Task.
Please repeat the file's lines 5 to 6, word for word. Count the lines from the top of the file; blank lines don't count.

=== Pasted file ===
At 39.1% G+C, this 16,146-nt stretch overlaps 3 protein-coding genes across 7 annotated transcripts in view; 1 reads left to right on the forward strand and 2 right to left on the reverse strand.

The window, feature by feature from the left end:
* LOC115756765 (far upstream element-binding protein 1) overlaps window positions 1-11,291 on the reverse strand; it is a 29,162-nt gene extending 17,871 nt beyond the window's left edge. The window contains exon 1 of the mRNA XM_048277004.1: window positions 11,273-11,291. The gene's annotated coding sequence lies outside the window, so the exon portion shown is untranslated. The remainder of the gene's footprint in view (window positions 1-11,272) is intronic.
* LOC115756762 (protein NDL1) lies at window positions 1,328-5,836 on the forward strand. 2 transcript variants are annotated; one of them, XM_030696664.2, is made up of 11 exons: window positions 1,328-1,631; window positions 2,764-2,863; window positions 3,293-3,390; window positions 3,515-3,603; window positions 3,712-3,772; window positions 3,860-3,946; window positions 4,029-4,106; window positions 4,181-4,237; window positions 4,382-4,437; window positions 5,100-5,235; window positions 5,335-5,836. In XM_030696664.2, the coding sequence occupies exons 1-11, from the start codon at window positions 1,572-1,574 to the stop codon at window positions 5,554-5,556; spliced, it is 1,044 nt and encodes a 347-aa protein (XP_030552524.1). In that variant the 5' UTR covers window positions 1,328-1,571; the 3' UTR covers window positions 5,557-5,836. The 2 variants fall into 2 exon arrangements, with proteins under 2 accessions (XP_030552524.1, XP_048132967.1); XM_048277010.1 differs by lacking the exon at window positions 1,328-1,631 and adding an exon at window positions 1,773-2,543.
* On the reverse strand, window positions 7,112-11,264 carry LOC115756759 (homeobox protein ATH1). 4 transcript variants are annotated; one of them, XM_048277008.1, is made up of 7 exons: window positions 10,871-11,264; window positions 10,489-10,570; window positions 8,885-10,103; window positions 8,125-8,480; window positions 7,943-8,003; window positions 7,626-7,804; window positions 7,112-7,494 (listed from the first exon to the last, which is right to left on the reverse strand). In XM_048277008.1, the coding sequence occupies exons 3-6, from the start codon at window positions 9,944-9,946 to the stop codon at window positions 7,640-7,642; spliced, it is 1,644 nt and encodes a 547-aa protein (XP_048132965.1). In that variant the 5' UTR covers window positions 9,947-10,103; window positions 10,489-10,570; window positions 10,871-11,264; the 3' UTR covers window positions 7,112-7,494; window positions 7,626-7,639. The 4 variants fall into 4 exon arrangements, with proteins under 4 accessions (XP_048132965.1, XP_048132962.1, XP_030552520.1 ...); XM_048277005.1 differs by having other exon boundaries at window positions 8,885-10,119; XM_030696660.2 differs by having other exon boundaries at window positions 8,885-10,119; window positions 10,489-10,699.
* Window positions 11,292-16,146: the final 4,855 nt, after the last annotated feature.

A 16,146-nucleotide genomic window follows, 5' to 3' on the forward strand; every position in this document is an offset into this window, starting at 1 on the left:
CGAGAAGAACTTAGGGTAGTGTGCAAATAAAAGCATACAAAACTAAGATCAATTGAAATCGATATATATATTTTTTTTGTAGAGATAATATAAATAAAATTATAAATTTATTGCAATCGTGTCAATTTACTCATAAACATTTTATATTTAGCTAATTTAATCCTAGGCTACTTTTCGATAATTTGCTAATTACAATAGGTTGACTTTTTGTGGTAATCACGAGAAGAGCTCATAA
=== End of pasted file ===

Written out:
* On the reverse strand, window positions 7,112-11,264 carry LOC115756759 (homeobox protein ATH1). 4 transcript variants are annotated; one of them, XM_048277008.1, is made up of 7 exons: window positions 10,871-11,264; window positions 10,489-10,570; window positions 8,885-10,103; window positions 8,125-8,480; window positions 7,943-8,003; window positions 7,626-7,804; window positions 7,112-7,494 (listed from the first exon to the last, which is right to left on the reverse strand). In XM_048277008.1, the coding sequence occupies exons 3-6, from the start codon at window positions 9,944-9,946 to the stop codon at window positions 7,640-7,642; spliced, it is 1,644 nt and encodes a 547-aa protein (XP_048132965.1). In that variant the 5' UTR covers window positions 9,947-10,103; window positions 10,489-10,570; window positions 10,871-11,264; the 3' UTR covers window positions 7,112-7,494; window positions 7,626-7,639. The 4 variants fall into 4 exon arrangements, with proteins under 4 accessions (XP_048132965.1, XP_048132962.1, XP_030552520.1 ...); XM_048277005.1 differs by having other exon boundaries at window positions 8,885-10,119; XM_030696660.2 differs by having other exon boundaries at window positions 8,885-10,119; window positions 10,489-10,699.
* Window positions 11,292-16,146: the final 4,855 nt, after the last annotated feature.